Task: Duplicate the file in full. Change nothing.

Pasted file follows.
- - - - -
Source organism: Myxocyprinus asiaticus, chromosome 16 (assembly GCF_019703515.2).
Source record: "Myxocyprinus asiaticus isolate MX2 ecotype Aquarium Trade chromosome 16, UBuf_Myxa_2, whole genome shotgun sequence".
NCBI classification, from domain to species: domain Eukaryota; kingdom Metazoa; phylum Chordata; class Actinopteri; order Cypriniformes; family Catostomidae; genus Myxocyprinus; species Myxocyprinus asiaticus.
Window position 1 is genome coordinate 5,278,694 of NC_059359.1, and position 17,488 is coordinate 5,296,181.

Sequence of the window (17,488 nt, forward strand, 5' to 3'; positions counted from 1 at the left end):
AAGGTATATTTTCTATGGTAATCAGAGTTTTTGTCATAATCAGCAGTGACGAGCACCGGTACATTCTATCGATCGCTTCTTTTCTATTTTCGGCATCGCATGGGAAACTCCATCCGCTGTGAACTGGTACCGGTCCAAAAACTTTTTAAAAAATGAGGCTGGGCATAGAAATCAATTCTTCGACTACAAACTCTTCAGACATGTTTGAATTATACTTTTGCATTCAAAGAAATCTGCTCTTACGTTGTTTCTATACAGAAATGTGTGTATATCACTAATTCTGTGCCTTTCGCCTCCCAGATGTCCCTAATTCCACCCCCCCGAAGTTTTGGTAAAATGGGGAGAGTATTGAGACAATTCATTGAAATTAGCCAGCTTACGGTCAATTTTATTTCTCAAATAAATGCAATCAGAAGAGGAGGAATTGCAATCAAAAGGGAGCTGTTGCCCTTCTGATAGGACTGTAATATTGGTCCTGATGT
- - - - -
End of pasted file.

Source organism: Myxocyprinus asiaticus, chromosome 16 (assembly GCF_019703515.2).
Source record: "Myxocyprinus asiaticus isolate MX2 ecotype Aquarium Trade chromosome 16, UBuf_Myxa_2, whole genome shotgun sequence".
NCBI classification, from domain to species: domain Eukaryota; kingdom Metazoa; phylum Chordata; class Actinopteri; order Cypriniformes; family Catostomidae; genus Myxocyprinus; species Myxocyprinus asiaticus.
Window position 1 is genome coordinate 5,278,694 of NC_059359.1, and position 17,488 is coordinate 5,296,181.

Sequence of the window (17,488 nt, forward strand, 5' to 3'; positions counted from 1 at the left end):
AAGGTATATTTTCTATGGTAATCAGAGTTTTTGTCATAATCAGCAGTGACGAGCACCGGTACATTCTATCGATCGCTTCTTTTCTATTTTCGGCATCGCATGGGAAACTCCATCCGCTGTGAACTGGTACCGGTCCAAAAACTTTTTAAAAAATGAGGCTGGGCATAGAAATCAATTCTTCGACTACAAACTCTTCAGACATGTTTGAATTATACTTTTGCATTCAAAGAAATCTGCTCTTACGTTGTTTCTATACAGAAATGTGTGTATATCACTAATTCTGTGCCTTTCGCCTCCCAGATGTCCCTAATTCCACCCCCCCGAAGTTTTGGTAAAATGGGGAGAGTATTGAGACAATTCATTGAAATTAGCCAGCTTACGGTCAATTTTATTTCTCAAATAAATGCAATCAGAAGAGGAGGAATTGCAATCAAAAGGGAGCTGTTGCCCTTCTGATAGGACTGTAATATTGGTCCTGATGT